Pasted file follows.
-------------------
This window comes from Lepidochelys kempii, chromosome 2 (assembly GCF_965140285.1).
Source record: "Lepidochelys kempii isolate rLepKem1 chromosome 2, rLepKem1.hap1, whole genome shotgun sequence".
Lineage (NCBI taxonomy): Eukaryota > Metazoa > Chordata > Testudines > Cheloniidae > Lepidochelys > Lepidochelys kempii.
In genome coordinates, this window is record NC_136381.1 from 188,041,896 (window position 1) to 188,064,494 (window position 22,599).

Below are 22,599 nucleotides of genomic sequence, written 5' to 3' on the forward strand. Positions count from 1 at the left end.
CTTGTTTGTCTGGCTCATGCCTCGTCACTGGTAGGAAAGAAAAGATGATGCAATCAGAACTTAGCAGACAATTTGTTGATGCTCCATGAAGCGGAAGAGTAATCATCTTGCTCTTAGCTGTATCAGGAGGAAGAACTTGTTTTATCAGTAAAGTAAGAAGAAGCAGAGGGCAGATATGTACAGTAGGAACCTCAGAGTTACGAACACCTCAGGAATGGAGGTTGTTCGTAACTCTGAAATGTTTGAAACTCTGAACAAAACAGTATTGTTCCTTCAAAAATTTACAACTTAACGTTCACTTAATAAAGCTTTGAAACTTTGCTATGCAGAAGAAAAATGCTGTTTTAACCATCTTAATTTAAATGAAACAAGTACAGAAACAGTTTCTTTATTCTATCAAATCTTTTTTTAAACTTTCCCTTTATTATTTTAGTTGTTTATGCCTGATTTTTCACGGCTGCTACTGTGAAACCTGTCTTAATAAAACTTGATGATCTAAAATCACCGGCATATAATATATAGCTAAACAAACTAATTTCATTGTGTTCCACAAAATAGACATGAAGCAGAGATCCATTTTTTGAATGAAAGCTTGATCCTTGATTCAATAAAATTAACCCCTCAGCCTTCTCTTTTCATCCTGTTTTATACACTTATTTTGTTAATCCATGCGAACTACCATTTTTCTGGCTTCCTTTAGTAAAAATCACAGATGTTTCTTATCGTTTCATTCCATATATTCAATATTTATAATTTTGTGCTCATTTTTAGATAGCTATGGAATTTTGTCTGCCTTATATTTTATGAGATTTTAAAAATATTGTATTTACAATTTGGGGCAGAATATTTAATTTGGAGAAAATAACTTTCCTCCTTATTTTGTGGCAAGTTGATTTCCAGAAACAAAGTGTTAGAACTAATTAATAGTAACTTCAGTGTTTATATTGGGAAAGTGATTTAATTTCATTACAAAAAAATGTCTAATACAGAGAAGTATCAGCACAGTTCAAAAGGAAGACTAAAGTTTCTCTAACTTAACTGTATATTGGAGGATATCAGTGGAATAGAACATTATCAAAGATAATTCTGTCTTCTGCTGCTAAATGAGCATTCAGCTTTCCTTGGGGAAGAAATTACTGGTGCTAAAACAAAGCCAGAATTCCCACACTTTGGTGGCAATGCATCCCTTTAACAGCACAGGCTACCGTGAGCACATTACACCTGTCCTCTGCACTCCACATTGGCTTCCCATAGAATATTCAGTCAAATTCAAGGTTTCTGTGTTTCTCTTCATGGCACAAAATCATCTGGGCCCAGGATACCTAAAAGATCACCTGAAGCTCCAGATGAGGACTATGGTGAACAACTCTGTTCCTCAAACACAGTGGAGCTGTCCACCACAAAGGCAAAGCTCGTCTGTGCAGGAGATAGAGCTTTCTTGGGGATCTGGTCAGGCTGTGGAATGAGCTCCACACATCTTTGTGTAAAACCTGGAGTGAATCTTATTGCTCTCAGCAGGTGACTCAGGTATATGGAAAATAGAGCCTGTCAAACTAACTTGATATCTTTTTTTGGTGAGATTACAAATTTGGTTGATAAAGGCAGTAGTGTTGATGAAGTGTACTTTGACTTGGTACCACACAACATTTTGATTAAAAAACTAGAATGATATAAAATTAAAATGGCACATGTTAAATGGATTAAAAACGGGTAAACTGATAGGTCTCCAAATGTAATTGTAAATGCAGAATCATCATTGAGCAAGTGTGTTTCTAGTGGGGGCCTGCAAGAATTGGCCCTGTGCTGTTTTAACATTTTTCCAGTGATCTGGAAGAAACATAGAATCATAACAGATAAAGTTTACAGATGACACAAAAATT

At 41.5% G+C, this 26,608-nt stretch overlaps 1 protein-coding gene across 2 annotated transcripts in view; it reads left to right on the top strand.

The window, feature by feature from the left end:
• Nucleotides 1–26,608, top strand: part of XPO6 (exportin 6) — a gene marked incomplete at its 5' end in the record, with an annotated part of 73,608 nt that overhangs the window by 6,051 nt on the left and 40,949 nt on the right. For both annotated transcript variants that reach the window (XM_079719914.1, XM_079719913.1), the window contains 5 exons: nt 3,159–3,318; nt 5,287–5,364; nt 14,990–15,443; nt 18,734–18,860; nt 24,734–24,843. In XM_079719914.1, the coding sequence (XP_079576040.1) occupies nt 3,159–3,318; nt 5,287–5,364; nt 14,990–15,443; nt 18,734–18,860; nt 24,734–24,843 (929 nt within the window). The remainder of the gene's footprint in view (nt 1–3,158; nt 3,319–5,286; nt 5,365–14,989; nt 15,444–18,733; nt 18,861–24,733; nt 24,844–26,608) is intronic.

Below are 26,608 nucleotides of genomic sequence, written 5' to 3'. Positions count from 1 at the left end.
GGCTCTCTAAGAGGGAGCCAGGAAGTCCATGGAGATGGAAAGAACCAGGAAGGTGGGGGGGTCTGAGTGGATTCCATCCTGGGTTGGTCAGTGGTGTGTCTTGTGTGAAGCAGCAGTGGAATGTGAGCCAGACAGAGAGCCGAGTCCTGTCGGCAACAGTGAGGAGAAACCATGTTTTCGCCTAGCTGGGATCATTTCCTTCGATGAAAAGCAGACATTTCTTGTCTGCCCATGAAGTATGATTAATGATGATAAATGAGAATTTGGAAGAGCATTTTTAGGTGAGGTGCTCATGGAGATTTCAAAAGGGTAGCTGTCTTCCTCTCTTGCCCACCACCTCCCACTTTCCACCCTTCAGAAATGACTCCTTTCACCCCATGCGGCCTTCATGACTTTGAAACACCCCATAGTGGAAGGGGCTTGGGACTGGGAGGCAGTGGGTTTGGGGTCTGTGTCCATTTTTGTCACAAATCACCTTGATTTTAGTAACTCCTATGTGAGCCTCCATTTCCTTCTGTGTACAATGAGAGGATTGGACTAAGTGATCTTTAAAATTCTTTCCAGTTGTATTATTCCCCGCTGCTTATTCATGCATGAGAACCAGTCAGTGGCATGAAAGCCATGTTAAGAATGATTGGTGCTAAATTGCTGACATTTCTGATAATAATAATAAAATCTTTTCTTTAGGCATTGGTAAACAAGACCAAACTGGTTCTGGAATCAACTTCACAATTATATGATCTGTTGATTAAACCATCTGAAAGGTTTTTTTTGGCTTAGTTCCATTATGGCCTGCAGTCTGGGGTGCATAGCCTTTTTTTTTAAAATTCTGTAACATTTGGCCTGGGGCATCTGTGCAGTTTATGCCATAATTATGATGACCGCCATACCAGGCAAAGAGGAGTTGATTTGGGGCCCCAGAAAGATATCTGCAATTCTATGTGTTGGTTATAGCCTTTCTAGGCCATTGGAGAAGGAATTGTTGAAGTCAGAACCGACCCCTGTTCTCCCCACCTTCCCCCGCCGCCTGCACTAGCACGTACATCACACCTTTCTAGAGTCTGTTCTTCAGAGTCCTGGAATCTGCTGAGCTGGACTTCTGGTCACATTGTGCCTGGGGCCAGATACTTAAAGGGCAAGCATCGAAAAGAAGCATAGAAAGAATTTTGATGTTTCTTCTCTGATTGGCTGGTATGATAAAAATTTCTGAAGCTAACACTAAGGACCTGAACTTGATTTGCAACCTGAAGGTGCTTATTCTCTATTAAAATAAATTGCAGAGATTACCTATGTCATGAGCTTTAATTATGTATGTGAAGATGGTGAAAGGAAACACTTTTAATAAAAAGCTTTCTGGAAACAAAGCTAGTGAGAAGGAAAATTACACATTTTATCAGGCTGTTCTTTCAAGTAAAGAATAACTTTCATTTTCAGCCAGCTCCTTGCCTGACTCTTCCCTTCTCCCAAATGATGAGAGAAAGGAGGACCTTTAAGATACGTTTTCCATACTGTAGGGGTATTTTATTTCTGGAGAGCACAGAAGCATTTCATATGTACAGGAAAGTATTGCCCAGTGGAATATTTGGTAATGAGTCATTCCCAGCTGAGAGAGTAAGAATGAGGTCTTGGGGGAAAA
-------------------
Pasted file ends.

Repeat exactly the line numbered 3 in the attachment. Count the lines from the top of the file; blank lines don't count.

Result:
Lineage (NCBI taxonomy): Eukaryota > Metazoa > Chordata > Testudines > Cheloniidae > Lepidochelys > Lepidochelys kempii.